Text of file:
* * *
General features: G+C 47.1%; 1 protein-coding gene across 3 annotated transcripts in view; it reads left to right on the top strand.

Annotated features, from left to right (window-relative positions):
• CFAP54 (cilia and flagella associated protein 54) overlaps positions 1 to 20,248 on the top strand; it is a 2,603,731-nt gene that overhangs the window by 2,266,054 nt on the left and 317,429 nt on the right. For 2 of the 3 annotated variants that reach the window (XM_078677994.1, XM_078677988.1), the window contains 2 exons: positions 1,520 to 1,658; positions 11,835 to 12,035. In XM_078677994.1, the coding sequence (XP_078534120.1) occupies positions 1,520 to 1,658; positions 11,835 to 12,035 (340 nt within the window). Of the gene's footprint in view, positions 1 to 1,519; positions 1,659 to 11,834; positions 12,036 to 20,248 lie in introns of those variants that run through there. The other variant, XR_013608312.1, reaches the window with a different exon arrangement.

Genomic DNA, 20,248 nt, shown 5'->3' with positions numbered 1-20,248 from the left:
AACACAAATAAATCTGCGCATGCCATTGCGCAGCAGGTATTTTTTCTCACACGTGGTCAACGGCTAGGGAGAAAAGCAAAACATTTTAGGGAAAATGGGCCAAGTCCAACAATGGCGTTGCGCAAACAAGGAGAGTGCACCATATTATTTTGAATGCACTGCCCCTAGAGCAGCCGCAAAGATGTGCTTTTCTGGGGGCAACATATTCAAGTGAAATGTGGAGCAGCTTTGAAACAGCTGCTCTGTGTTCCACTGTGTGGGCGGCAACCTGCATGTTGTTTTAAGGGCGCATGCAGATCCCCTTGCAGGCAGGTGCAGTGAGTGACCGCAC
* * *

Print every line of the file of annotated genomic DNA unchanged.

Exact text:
General features: G+C 47.1%; 1 protein-coding gene across 3 annotated transcripts in view; it reads left to right on the top strand.

Annotated features, from left to right (window-relative positions):
• CFAP54 (cilia and flagella associated protein 54) overlaps positions 1 to 20,248 on the top strand; it is a 2,603,731-nt gene that overhangs the window by 2,266,054 nt on the left and 317,429 nt on the right. For 2 of the 3 annotated variants that reach the window (XM_078677994.1, XM_078677988.1), the window contains 2 exons: positions 1,520 to 1,658; positions 11,835 to 12,035. In XM_078677994.1, the coding sequence (XP_078534120.1) occupies positions 1,520 to 1,658; positions 11,835 to 12,035 (340 nt within the window). Of the gene's footprint in view, positions 1 to 1,519; positions 1,659 to 11,834; positions 12,036 to 20,248 lie in introns of those variants that run through there. The other variant, XR_013608312.1, reaches the window with a different exon arrangement.

Genomic DNA, 20,248 nt, shown 5'->3' with positions numbered 1-20,248 from the left:
AACACAAATAAATCTGCGCATGCCATTGCGCAGCAGGTATTTTTTCTCACACGTGGTCAACGGCTAGGGAGAAAAGCAAAACATTTTAGGGAAAATGGGCCAAGTCCAACAATGGCGTTGCGCAAACAAGGAGAGTGCACCATATTATTTTGAATGCACTGCCCCTAGAGCAGCCGCAAAGATGTGCTTTTCTGGGGGCAACATATTCAAGTGAAATGTGGAGCAGCTTTGAAACAGCTGCTCTGTGTTCCACTGTGTGGGCGGCAACCTGCATGTTGTTTTAAGGGCGCATGCAGATCCCCTTGCAGGCAGGTGCAGTGAGTGACCGCAC